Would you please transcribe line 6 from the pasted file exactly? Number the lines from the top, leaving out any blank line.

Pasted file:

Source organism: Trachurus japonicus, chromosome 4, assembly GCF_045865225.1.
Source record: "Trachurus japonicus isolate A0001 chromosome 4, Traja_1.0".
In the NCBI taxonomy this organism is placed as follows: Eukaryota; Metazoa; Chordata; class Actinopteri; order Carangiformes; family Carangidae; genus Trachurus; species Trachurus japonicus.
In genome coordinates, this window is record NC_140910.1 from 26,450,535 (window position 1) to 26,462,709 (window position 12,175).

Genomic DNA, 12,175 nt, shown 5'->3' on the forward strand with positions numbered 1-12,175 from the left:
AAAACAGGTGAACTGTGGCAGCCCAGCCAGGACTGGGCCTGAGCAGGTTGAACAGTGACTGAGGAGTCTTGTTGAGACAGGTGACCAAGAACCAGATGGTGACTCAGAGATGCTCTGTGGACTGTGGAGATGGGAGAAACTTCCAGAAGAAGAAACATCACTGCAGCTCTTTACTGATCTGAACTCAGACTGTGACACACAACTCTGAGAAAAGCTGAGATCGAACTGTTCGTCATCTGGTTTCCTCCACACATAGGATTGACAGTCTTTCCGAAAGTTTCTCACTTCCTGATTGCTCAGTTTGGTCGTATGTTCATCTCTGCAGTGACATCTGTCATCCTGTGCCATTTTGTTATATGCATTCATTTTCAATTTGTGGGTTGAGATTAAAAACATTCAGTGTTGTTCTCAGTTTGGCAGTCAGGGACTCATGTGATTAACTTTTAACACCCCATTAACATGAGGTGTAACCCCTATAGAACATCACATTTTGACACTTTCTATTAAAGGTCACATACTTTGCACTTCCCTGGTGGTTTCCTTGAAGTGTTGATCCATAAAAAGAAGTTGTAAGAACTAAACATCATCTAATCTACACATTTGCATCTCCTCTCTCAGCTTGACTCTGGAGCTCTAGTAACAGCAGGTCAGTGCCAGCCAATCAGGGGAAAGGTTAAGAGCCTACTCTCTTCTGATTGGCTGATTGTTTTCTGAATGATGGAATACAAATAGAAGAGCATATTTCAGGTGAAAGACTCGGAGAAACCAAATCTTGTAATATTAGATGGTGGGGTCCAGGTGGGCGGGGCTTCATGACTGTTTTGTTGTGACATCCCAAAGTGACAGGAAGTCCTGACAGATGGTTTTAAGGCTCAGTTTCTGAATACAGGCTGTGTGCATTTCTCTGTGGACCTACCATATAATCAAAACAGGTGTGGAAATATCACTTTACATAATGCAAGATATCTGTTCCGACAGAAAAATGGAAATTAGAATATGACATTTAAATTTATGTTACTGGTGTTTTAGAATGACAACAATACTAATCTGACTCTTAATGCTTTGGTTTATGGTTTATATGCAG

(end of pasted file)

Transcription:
AAAACAGGTGAACTGTGGCAGCCCAGCCAGGACTGGGCCTGAGCAGGTTGAACAGTGACTGAGGAGTCTTGTTGAGACAGGTGACCAAGAACCAGATGGTGACTCAGAGATGCTCTGTGGACTGTGGAGATGGGAGAAACTTCCAGAAGAAGAAACATCACTGCAGCTCTTTACTGATCTGAACTCAGACTGTGACACACAACTCTGAGAAAAGCTGAGATCGAACTGTTCGTCATCTGGTTTCCTCCACACATAGGATTGACAGTCTTTCCGAAAGTTTCTCACTTCCTGATTGCTCAGTTTGGTCGTATGTTCATCTCTGCAGTGACATCTGTCATCCTGTGCCATTTTGTTATATGCATTCATTTTCAATTTGTGGGTTGAGATTAAAAACATTCAGTGTTGTTCTCAGTTTGGCAGTCAGGGACTCATGTGATTAACTTTTAACACCCCATTAACATGAGGTGTAACCCCTATAGAACATCACATTTTGACACTTTCTATTAAAGGTCACATACTTTGCACTTCCCTGGTGGTTTCCTTGAAGTGTTGATCCATAAAAAGAAGTTGTAAGAACTAAACATCATCTAATCTACACATTTGCATCTCCTCTCTCAGCTTGACTCTGGAGCTCTAGTAACAGCAGGTCAGTGCCAGCCAATCAGGGGAAAGGTTAAGAGCCTACTCTCTTCTGATTGGCTGATTGTTTTCTGAATGATGGAATACAAATAGAAGAGCATATTTCAGGTGAAAGACTCGGAGAAACCAAATCTTGTAATATTAGATGGTGGGGTCCAGGTGGGCGGGGCTTCATGACTGTTTTGTTGTGACATCCCAAAGTGACAGGAAGTCCTGACAGATGGTTTTAAGGCTCAGTTTCTGAATACAGGCTGTGTGCATTTCTCTGTGGACCTACCATATAATCAAAACAGGTGTGGAAATATCACTTTACATAATGCAAGATATCTGTTCCGACAGAAAAATGGAAATTAGAATATGACATTTAAATTTATGTTACTGGTGTTTTAGAATGACAACAATACTAATCTGACTCTTAATGCTTTGGTTTATGGTTTATATGCAG